1. Keep your webpage accurate. It needn’t be snazzy, but the service times and locations, events, etc., need to be up-to-date.
2. Provide print or oral cues to help people through your order of service. Tell people to sit, stand, kneel, etc. Be explicit about how (and if) guests should take communion (my opinion is not, but that’s another post). Say, “Let’s pray,” before you pray. And while you’re praying, no taking breaks to address the congregation instead of God. Nothing’s more awkward than wondering if one’s eyes should stay closed.
3. Make information easy to find. Your website and sanctuary should have your statement of faith, a map of your location (if needed), and a detailed list of the programs and ministries your church offers (complete with addresses and times).
4. Let guests fly under the radar if they want to. Don’t make them raise their hands, stand up, or otherwise point themselves out. Be friendly, but don’t swarm them.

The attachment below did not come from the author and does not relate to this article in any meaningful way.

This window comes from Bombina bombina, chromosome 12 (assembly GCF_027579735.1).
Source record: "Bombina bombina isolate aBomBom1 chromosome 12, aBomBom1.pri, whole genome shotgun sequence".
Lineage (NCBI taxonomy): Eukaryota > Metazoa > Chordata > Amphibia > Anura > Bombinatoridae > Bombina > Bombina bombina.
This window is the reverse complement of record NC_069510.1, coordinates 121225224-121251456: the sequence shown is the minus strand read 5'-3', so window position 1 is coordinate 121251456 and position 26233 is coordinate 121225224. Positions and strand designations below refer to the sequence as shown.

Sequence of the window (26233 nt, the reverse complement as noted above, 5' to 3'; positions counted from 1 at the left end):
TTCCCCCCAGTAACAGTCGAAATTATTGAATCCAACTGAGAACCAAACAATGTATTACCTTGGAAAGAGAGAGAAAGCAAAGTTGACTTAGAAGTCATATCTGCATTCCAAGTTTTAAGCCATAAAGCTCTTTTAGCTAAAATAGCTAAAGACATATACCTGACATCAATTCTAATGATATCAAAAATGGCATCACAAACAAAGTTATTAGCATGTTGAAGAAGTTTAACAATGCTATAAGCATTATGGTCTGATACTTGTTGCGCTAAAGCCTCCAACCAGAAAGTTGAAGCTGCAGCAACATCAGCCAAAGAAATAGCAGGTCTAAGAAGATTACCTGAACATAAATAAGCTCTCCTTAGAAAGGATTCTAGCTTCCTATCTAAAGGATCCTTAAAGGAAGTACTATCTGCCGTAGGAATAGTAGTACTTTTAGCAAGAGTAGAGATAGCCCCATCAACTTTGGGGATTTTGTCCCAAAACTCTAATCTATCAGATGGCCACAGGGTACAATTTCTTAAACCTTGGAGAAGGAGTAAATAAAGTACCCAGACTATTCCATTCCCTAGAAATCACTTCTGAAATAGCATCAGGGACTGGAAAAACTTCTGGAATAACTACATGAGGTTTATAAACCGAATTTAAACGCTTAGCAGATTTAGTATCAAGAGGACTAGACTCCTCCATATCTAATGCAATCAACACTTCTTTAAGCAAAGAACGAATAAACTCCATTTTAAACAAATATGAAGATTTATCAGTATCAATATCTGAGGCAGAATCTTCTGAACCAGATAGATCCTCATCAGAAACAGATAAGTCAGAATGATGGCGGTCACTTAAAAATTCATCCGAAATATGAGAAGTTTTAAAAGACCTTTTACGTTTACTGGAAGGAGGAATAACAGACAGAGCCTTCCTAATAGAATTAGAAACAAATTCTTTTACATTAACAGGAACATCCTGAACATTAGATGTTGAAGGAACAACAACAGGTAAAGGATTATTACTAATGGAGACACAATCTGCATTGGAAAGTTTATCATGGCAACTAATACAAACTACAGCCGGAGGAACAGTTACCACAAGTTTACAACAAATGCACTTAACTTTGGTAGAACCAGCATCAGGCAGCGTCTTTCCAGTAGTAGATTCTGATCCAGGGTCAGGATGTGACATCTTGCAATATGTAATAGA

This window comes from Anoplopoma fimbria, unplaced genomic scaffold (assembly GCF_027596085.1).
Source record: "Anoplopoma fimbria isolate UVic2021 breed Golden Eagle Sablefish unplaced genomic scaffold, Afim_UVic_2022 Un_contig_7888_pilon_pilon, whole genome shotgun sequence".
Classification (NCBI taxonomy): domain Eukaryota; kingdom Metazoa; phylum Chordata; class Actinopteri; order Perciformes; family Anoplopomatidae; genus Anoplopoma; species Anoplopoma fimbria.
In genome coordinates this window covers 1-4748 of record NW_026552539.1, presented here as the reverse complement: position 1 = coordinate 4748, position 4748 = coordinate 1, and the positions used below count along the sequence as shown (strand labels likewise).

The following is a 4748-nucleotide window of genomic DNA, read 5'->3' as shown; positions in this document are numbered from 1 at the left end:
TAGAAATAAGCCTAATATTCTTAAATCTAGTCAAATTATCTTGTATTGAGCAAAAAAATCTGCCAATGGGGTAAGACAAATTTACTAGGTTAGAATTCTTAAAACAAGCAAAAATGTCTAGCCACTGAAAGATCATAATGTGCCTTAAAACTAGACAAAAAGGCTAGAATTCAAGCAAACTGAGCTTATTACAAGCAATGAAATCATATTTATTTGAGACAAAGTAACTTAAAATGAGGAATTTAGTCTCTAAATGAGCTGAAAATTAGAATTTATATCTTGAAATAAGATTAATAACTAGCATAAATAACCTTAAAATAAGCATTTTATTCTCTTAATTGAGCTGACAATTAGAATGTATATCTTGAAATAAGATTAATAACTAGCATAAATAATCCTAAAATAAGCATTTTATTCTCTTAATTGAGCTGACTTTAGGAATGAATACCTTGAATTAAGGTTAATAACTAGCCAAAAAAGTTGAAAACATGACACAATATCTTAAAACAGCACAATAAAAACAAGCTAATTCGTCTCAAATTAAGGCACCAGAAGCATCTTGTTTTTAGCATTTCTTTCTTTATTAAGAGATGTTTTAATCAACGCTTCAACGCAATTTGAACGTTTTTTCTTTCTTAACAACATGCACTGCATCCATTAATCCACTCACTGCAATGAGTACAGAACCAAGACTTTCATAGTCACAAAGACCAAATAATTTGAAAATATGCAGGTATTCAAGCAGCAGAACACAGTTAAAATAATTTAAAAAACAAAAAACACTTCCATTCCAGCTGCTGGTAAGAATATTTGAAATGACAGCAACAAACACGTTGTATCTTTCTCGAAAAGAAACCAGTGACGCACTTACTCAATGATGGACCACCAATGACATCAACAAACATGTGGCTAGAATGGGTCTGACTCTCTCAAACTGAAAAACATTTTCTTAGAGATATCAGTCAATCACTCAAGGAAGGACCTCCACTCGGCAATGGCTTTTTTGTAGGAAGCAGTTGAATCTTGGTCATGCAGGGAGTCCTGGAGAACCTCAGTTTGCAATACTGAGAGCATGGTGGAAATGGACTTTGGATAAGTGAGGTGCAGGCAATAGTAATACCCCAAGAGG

5. Remember that visitors and new members don’t know everything. Pastors, elders, deacons, etc. tend to be “in the know” and they forget to make information explicit to everyone else. Years ago, I attended a church for a while and decided to attend the college group. This is what the bulletin said: “College group. Smith’s house. Sunday evenings.” I didn’t know who the Smiths were, where they lived, or when I should show up (Five? Eight?). I’m embarrassed that at my current church, announcements are made like this: “Sign up for Men’s Retreat! Talk to Bob Smith. You know who he is; everyone does.” Um. . . not everyone does. Everyone on the pastoral team does.
6. Sing the words you project on the screen. If you want to sing different words, talk to the tech person before service and have them changed.
7. Be flexible with childcare options. Don’t insist that visitors leave their kids in your nursery and classes on their first visits.
What would have helped you as a church guest?